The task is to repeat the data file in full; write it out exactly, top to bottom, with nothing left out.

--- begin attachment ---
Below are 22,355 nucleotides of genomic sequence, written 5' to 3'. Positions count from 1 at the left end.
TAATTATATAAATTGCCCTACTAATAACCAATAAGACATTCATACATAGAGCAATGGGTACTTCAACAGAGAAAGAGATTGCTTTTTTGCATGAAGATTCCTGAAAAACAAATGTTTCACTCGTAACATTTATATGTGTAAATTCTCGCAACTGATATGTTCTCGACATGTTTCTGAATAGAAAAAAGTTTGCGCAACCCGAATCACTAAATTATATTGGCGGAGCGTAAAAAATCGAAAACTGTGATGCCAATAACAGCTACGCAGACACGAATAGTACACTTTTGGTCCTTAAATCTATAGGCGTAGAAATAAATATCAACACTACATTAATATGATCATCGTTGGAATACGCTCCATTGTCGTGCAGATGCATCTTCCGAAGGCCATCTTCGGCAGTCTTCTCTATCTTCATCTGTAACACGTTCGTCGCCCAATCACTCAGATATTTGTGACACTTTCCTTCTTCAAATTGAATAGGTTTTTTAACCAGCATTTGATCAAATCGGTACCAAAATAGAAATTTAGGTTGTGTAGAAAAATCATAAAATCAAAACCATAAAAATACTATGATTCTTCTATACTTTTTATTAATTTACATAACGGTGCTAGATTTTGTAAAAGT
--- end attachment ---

Below are 22,355 nucleotides of genomic sequence, written 5' to 3'. Positions count from 1 at the left end.
TAATTATATAAATTGCCCTACTAATAACCAATAAGACATTCATACATAGAGCAATGGGTACTTCAACAGAGAAAGAGATTGCTTTTTTGCATGAAGATTCCTGAAAAACAAATGTTTCACTCGTAACATTTATATGTGTAAATTCTCGCAACTGATATGTTCTCGACATGTTTCTGAATAGAAAAAAGTTTGCGCAACCCGAATCACTAAATTATATTGGCGGAGCGTAAAAAATCGAAAACTGTGATGCCAATAACAGCTACGCAGACACGAATAGTACACTTTTGGTCCTTAAATCTATAGGCGTAGAAATAAATATCAACACTACATTAATATGATCATCGTTGGAATACGCTCCATTGTCGTGCAGATGCATCTTCCGAAGGCCATCTTCGGCAGTCTTCTCTATCTTCATCTGTAACACGTTCGTCGCCCAATCACTCAGATATTTGTGACACTTTCCTTCTTCAAATTGAATAGGTTTTTTAACCAGCATTTGATCAAATCGGTACCAAAATAGAAATTTAGGTTGTGTAGAAAAATCATAAAATCAAAACCATAAAAATACTATGATTCTTCTATACTTTTTATTAATTTACATAACGGTGCTAGATTTTGTAAAAGT